Step 1. Research your topic.

The topic you will research is projectile motion. Read the following articles and take notes on your wiki page.
Resource 1 - The Physics of Football
Resource 2 - Physics and Biomechanics - Projectile Motion
Resource 3 -

Step 2. Make some observations.

Use the projectile motion simulation web site to make some initial observations. Set the controls at different levels and write down your observations. You can write about your manipulations and observations in your lab notebook and/or on your wiki page.
Simulation 1
Features of this simulation:
  • The cannon can be raised up. If the angle is 270, the cannon is raised up, and the velocity is 0 you can simulate dropping an object.
  • The angle of the cannon can be changed by clicking and dragging the barrel.
  • The moon has no air so no air resistance. On Earth there is air, so air resistance is present. Try changing the diameter of the object when air resistance is turned on to measure the effect of diameter on the motion of the object.
Simulation 2

Step 3. Ask a question.

Now it is time to ask a question of your own. The question should follow this format: What affect will this have on that. Your independent variable will go in the first blank and your dependent variable in the second. The independent variable will be the factor in the experiment that you purposefully change and the dependent variable will be the responding factor that you will measure during the experiment.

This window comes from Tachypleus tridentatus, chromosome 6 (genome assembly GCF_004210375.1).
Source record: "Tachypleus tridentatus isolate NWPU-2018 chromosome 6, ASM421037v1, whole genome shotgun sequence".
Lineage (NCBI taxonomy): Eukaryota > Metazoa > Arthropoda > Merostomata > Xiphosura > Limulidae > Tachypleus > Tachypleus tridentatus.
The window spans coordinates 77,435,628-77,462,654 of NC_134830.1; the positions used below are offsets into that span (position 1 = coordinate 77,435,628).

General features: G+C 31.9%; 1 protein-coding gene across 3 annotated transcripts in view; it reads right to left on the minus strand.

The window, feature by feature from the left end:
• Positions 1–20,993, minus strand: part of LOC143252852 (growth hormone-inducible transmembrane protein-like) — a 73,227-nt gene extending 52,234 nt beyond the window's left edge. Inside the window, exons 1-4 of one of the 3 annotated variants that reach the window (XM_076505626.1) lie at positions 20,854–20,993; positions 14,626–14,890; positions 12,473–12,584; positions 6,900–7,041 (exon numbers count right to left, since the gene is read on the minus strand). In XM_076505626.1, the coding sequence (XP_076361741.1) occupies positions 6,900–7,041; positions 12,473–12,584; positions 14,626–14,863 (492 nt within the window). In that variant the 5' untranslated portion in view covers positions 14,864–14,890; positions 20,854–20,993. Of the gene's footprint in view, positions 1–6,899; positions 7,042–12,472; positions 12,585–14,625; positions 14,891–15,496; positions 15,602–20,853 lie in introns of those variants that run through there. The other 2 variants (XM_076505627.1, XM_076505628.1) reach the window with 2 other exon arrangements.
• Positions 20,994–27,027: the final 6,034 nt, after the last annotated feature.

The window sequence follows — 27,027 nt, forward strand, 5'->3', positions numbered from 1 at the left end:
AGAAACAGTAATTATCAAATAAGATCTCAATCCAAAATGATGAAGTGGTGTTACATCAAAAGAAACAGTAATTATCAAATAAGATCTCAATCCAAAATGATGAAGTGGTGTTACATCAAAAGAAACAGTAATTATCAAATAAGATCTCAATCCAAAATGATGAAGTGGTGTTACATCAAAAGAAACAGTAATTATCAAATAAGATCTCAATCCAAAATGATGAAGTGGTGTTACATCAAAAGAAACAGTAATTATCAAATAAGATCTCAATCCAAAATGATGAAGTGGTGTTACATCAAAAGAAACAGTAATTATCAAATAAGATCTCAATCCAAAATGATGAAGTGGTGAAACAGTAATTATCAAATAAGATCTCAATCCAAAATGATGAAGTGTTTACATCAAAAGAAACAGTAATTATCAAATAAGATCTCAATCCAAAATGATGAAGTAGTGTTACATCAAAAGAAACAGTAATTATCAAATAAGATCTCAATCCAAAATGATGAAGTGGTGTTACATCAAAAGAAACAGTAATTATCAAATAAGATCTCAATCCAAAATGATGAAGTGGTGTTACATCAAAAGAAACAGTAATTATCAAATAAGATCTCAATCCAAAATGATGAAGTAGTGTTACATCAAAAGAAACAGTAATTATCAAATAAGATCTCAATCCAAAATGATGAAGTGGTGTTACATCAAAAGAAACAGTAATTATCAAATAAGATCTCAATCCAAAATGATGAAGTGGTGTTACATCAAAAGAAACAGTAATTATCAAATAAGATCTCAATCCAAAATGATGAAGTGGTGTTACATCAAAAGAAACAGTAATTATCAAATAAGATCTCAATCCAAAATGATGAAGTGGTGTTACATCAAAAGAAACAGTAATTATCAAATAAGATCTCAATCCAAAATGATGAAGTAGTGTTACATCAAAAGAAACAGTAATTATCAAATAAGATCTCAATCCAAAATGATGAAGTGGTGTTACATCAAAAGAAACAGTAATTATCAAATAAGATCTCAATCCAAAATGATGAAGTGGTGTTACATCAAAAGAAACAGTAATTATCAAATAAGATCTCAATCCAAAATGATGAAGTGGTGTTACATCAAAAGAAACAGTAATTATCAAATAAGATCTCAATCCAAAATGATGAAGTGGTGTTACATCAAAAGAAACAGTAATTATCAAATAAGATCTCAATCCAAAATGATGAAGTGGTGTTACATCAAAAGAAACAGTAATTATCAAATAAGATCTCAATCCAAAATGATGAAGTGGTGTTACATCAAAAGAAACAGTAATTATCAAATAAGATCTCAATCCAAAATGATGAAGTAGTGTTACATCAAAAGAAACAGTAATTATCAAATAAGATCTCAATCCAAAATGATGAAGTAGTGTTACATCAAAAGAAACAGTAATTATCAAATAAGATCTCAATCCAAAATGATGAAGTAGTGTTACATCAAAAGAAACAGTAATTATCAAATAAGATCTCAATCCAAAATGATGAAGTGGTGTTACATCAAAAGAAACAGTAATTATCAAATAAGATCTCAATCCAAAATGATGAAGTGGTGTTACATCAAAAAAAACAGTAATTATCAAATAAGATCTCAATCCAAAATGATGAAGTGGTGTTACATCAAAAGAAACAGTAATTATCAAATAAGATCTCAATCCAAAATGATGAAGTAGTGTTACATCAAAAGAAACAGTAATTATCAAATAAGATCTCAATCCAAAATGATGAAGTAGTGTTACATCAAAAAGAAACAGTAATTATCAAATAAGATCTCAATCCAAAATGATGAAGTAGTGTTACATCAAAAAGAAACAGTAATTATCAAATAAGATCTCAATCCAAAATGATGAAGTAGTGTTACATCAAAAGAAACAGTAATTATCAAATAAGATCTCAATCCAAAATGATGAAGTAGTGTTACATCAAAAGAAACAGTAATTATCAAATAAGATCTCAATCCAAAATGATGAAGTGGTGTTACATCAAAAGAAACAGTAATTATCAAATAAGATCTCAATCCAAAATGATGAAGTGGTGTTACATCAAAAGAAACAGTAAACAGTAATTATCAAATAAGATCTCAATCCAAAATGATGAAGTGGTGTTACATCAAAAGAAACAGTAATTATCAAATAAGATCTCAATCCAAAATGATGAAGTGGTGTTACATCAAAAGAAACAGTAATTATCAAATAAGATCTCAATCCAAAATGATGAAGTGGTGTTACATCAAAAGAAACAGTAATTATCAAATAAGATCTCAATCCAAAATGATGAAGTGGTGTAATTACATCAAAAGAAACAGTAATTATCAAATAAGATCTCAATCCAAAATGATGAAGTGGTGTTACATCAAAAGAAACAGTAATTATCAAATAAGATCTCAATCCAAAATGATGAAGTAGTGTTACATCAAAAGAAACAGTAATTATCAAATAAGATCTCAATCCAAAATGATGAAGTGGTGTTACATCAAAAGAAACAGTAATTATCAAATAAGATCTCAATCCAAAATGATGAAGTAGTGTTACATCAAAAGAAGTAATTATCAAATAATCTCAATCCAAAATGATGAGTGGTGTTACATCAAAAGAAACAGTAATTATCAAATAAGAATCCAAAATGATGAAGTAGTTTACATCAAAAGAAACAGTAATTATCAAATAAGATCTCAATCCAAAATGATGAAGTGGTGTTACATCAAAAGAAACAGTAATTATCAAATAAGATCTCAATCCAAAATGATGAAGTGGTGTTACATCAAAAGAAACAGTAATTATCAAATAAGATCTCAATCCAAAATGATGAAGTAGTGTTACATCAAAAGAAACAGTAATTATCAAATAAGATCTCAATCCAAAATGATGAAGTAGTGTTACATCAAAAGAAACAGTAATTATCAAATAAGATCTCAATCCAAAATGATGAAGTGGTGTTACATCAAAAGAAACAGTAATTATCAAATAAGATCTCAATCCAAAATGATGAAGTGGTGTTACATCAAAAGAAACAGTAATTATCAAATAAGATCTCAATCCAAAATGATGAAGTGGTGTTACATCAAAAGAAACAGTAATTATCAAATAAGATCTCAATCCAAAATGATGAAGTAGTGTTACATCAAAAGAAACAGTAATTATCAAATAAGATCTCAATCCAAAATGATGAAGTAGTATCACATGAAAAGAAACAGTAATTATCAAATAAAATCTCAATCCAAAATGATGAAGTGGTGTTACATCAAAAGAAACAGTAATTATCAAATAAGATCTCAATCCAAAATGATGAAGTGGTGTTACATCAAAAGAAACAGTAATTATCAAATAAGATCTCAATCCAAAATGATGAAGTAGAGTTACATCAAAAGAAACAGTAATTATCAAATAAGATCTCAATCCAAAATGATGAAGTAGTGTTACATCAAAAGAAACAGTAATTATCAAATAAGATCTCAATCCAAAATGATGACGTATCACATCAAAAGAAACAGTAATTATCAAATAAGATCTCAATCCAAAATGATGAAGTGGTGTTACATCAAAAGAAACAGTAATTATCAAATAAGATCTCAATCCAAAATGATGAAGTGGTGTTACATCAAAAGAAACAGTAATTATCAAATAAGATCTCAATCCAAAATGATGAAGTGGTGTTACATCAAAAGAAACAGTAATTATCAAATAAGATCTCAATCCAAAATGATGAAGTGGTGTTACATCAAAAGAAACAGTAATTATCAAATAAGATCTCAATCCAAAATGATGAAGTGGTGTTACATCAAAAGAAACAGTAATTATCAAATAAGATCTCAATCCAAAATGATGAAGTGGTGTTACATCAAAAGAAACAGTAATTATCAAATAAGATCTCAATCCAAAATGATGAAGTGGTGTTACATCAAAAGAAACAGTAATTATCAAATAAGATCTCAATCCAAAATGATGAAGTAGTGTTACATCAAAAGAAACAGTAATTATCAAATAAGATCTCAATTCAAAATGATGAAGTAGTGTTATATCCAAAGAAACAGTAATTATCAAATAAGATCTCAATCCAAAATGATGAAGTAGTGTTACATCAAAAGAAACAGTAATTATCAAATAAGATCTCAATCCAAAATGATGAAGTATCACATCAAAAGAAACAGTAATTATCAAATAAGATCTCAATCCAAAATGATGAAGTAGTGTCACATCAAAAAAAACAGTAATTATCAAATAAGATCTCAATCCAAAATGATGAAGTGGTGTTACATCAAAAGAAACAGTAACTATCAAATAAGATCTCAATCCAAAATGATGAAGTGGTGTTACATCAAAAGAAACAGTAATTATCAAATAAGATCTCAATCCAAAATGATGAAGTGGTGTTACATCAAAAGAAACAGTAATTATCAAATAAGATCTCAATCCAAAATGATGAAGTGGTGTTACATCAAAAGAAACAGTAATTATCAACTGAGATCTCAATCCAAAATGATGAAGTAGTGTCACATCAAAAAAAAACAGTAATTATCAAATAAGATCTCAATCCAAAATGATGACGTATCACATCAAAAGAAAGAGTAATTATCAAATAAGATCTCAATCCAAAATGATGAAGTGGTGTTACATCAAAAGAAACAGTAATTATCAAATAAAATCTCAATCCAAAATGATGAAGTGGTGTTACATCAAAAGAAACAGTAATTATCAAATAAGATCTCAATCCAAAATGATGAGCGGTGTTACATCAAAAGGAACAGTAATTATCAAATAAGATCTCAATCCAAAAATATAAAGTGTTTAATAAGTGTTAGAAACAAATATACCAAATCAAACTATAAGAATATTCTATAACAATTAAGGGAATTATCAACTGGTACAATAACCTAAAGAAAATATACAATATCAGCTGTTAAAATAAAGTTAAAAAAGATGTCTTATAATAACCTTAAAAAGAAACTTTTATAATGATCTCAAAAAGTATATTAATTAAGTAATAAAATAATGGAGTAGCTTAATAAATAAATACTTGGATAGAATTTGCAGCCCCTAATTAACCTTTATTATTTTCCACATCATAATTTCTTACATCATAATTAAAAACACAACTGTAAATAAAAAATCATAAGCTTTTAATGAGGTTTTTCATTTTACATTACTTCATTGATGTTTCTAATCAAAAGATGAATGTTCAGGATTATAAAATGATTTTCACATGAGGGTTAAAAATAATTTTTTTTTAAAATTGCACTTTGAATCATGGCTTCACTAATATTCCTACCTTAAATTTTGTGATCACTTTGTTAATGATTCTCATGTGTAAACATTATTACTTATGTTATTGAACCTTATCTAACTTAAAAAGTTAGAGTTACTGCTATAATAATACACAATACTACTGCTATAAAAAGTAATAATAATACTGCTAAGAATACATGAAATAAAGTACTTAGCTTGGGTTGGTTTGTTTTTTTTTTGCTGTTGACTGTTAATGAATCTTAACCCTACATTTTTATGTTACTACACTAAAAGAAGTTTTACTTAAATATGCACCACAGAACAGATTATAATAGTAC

Step 4. Experimental Design.

Complete a design diagram with the following information.
Independent Variable:
Levels of the Independent Variable:
Number of Repeated Trials:
Dependent Variable:
Diagram of Set Up:

Step 5. Prepare your data table.

Construct a data table so that the independent variable is in the first column and the columns to the right contain the dependent variable along with other observations you wish to record. Make a separate column for each repeated trial. Give the table a title and label your columns with the variable names and units. You can also include a column to record the mean of your repeated trials.

Dependent Variable (units)
Independent Variable (units)
Trial 1
Trial 2
Trial 3
Level 1

Level 2

Step 6. Perform the Experiment.

Now, set all of the constant parameters and begin testing your independent variable. Record all of your data in your data table.

Step 7. Create a Graph.

Decide on an appropriate graph to best display your data. Create the graph making sure to include a title, axis labels with units, and a correct scale.

Step 8. Write a 3 paragraph conlcusion.

Paragraph 1 -

Summarize the data. Describe the relationship between the variables, use a measure of central tendency to decribe the typical data, and describe the variation in the data using the range, 5 number summary, or the interquartile range.

Paragraph 2 -

Explain whether the hypothesis was supported or disproved. Give numerical evidence from the data table and graphs to support your claim.

Paragraph 3 -

Define the important concepts needed to understand your experiment. Then relate these concepts to your experiment. Finally, relate your experiment to a real world situation.